By KEVIN McCARTHY
Chief Technology Officer
Danaher Precision Systems
Edited by Leland Teschler
All moving objects possess six degrees of freedom — three linear and three rotary. The task of a linear-motion guideway is to eliminate, as closely as possible, five of these degrees of freedom, leaving a single rotary or linear axis of motion.
Air bearings are the purest means of defining linear or rotary motion. As many engineers know, an air bearing distributes the load-bearing surface over a large area. The load is borne by a moving carriage that rides on a thin film of pressurized air that separates it from a fixed guideway. Distributing the load over a large area averages out any microdefects in the machined surfaces, creating extremely smooth, straight, frictionless motion. The air-bearing guideways and carriages typically are ground to extremely high precision, often with flatness, parallelism, and perpendicularity being less than 0.5 m. Linear departures from straight-line motion are often less than 200 nm over 100 mm of travel in these devices.
Advantages of air bearings over conventional mechanical guideways become more pronounced as desired resolution increases. It is for that reason that air bearings find use in the assembly of photonic components. Here, misalignments of even a few tens of nanometers between two optical components can degrade performance severely.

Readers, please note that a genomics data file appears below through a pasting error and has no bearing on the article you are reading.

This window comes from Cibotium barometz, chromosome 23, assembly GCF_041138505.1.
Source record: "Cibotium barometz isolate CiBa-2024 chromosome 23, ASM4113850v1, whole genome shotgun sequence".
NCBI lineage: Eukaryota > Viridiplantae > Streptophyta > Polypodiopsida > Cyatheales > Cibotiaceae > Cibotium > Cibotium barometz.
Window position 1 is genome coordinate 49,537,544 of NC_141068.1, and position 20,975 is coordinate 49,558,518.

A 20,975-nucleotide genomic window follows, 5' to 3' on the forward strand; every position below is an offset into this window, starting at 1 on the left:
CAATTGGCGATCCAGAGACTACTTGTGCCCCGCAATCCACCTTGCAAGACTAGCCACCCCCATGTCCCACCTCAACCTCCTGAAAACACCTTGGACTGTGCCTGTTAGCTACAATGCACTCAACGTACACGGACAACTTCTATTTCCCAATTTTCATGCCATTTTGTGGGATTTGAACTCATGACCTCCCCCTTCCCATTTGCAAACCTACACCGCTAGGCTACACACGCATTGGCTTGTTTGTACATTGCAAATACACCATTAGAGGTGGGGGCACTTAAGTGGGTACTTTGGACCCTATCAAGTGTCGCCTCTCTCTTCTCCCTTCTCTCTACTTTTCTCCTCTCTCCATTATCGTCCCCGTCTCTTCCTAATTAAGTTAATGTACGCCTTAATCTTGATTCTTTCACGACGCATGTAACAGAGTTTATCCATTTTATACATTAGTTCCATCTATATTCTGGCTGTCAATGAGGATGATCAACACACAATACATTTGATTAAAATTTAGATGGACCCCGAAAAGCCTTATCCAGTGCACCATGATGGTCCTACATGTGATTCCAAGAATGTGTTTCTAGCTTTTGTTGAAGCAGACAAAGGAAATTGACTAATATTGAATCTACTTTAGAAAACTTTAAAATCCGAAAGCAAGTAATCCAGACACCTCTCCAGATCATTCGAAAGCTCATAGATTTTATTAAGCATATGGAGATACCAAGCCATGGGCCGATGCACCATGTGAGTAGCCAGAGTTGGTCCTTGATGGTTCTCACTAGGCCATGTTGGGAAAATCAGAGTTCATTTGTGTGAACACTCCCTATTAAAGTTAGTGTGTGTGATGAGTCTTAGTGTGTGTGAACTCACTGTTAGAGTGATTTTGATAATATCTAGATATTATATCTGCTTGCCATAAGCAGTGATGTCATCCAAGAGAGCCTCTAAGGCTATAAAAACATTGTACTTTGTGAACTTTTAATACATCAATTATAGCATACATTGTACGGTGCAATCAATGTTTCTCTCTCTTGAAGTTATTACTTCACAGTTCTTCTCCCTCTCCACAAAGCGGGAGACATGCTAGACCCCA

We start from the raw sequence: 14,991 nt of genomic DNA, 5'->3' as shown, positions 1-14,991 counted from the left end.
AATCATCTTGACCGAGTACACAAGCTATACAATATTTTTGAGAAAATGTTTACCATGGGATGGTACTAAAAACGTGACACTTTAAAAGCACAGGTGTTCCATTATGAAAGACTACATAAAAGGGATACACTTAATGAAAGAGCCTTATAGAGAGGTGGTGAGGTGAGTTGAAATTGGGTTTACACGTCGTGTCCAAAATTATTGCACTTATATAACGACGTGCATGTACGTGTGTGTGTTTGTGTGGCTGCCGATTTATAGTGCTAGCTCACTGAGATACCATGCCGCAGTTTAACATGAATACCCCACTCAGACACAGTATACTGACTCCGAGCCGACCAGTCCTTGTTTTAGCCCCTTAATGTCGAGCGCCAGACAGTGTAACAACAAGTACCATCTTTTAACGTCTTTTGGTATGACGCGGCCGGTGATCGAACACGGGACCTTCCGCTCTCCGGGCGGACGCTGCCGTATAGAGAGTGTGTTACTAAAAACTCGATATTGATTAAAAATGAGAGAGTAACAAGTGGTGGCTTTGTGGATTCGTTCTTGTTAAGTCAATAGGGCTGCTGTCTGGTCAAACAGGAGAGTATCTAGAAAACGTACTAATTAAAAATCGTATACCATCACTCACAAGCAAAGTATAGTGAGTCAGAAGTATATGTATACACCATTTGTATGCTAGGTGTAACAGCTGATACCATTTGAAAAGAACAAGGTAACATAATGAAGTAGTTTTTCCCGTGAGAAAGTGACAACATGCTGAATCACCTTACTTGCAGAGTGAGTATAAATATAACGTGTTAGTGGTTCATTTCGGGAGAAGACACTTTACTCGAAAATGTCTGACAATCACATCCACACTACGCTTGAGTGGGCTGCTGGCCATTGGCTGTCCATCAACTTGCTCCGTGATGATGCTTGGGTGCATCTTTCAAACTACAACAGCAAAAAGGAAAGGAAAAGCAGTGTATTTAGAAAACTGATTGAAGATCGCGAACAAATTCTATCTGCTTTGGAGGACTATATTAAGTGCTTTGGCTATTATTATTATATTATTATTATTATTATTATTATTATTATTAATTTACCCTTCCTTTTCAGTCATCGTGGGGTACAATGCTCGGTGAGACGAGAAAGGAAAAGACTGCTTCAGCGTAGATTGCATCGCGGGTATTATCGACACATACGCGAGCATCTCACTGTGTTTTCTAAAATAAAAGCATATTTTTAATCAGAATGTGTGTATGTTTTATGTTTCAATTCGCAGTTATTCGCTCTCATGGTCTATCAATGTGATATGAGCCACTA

In particular, new air bearing stages have become available recently that have been "miniaturized" for use in photonics alignment, fiber fusing, and Bragg writing. They employ direct-drive technology and are compact, in contrast with traditional air-bearing stages which tend to have a bulky cross section and length. This is because the semiconductor industry has been the main user of these devices, and there has been little incentive to design stages much smaller than a semiconductor wafer.
The friction-free nature of these air-bearing stages and their compact form factor makes possible the accurate dither motion usually used to align optical components. This sine and cosine oscillatory movement is at submicron amplitudes and takes place in the plane perpendicular to the optical axis. Friction nonlinearities and lubricant effects in conventional stages prevent them from producing such small movements. Piezo stages can produce the required dither motions, but their limited travel is a decided disadvantage. To get optical components in close proximity, they typically must mount on an additional set of stages.
Absence of friction brings with it a variety of other advantages. For one thing, the tuning process tends to be simpler for air-bearing stages than for electromechanical alternatives. On any given stage, the only free variables are the desired servo-bandwidth and the payload mass.
Stages with the same payload mass are identically tuned; there is no fine-tuning to handle unit-tounit variations. The tuning on day one is the same as at year 10 because there is no part wear.
In contrast, traditional stages have a reputation for needing careful servotuning. The reason is their assortment of mechanical bearings, leadscrews, nuts, and so forth. Attempts to minimize move and settle times often lead to settings that are marginally stable and that are individually hand-tuned for each axis.